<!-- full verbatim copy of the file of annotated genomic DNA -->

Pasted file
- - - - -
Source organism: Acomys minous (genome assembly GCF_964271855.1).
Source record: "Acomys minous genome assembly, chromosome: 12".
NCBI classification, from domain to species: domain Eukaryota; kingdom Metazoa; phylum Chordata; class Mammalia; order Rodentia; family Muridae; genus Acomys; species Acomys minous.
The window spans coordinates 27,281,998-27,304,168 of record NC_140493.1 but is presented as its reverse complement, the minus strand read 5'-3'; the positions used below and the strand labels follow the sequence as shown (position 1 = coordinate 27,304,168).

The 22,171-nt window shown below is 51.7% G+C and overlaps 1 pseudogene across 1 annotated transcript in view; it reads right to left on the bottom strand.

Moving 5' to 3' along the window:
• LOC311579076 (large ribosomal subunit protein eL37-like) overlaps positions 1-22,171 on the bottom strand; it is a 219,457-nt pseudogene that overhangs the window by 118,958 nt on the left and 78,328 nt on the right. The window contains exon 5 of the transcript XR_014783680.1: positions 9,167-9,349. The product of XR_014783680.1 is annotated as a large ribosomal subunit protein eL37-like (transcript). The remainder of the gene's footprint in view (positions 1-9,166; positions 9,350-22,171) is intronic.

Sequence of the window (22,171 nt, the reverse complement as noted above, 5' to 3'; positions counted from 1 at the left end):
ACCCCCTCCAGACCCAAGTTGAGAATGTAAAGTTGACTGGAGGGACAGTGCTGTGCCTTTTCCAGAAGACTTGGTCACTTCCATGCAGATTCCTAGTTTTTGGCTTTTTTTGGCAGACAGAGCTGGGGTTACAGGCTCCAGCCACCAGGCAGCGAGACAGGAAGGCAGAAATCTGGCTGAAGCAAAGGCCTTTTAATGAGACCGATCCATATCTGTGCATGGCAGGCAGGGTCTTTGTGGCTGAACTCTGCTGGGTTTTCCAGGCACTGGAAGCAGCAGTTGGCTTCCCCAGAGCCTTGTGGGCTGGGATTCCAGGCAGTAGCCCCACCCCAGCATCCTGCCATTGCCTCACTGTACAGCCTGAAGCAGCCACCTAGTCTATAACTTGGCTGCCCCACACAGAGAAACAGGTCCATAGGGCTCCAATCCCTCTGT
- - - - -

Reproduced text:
Source organism: Acomys minous (genome assembly GCF_964271855.1).
Source record: "Acomys minous genome assembly, chromosome: 12".
NCBI classification, from domain to species: domain Eukaryota; kingdom Metazoa; phylum Chordata; class Mammalia; order Rodentia; family Muridae; genus Acomys; species Acomys minous.
The window spans coordinates 27,281,998-27,304,168 of record NC_140493.1 but is presented as its reverse complement, the minus strand read 5'-3'; the positions used below and the strand labels follow the sequence as shown (position 1 = coordinate 27,304,168).

The 22,171-nt window shown below is 51.7% G+C and overlaps 1 pseudogene across 1 annotated transcript in view; it reads right to left on the bottom strand.

Moving 5' to 3' along the window:
• LOC311579076 (large ribosomal subunit protein eL37-like) overlaps positions 1-22,171 on the bottom strand; it is a 219,457-nt pseudogene that overhangs the window by 118,958 nt on the left and 78,328 nt on the right. The window contains exon 5 of the transcript XR_014783680.1: positions 9,167-9,349. The product of XR_014783680.1 is annotated as a large ribosomal subunit protein eL37-like (transcript). The remainder of the gene's footprint in view (positions 1-9,166; positions 9,350-22,171) is intronic.

Sequence of the window (22,171 nt, the reverse complement as noted above, 5' to 3'; positions counted from 1 at the left end):
ACCCCCTCCAGACCCAAGTTGAGAATGTAAAGTTGACTGGAGGGACAGTGCTGTGCCTTTTCCAGAAGACTTGGTCACTTCCATGCAGATTCCTAGTTTTTGGCTTTTTTTGGCAGACAGAGCTGGGGTTACAGGCTCCAGCCACCAGGCAGCGAGACAGGAAGGCAGAAATCTGGCTGAAGCAAAGGCCTTTTAATGAGACCGATCCATATCTGTGCATGGCAGGCAGGGTCTTTGTGGCTGAACTCTGCTGGGTTTTCCAGGCACTGGAAGCAGCAGTTGGCTTCCCCAGAGCCTTGTGGGCTGGGATTCCAGGCAGTAGCCCCACCCCAGCATCCTGCCATTGCCTCACTGTACAGCCTGAAGCAGCCACCTAGTCTATAACTTGGCTGCCCCACACAGAGAAACAGGTCCATAGGGCTCCAATCCCTCTGT